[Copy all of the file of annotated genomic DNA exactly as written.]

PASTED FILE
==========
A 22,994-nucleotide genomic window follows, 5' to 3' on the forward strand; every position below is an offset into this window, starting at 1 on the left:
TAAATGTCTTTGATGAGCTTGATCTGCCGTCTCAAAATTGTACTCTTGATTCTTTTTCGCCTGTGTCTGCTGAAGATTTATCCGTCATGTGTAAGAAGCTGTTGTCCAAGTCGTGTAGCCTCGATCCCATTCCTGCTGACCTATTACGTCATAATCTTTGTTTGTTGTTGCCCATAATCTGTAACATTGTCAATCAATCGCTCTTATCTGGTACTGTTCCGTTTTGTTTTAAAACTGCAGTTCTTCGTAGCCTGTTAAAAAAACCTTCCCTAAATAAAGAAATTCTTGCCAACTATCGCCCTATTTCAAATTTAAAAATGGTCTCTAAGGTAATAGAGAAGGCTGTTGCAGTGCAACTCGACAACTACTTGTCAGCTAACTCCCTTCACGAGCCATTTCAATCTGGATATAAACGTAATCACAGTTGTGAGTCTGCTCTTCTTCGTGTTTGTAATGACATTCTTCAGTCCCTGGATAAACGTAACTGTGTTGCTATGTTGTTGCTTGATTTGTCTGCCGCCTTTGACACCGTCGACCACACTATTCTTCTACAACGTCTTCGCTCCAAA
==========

A 22,994-nucleotide genomic window follows, 5' to 3' on the forward strand; every position below is an offset into this window, starting at 1 on the left:
TAAATGTCTTTGATGAGCTTGATCTGCCGTCTCAAAATTGTACTCTTGATTCTTTTTCGCCTGTGTCTGCTGAAGATTTATCCGTCATGTGTAAGAAGCTGTTGTCCAAGTCGTGTAGCCTCGATCCCATTCCTGCTGACCTATTACGTCATAATCTTTGTTTGTTGTTGCCCATAATCTGTAACATTGTCAATCAATCGCTCTTATCTGGTACTGTTCCGTTTTGTTTTAAAACTGCAGTTCTTCGTAGCCTGTTAAAAAAACCTTCCCTAAATAAAGAAATTCTTGCCAACTATCGCCCTATTTCAAATTTAAAAATGGTCTCTAAGGTAATAGAGAAGGCTGTTGCAGTGCAACTCGACAACTACTTGTCAGCTAACTCCCTTCACGAGCCATTTCAATCTGGATATAAACGTAATCACAGTTGTGAGTCTGCTCTTCTTCGTGTTTGTAATGACATTCTTCAGTCCCTGGATAAACGTAACTGTGTTGCTATGTTGTTGCTTGATTTGTCTGCCGCCTTTGACACCGTCGACCACACTATTCTTCTACAACGTCTTCGCTCCAAA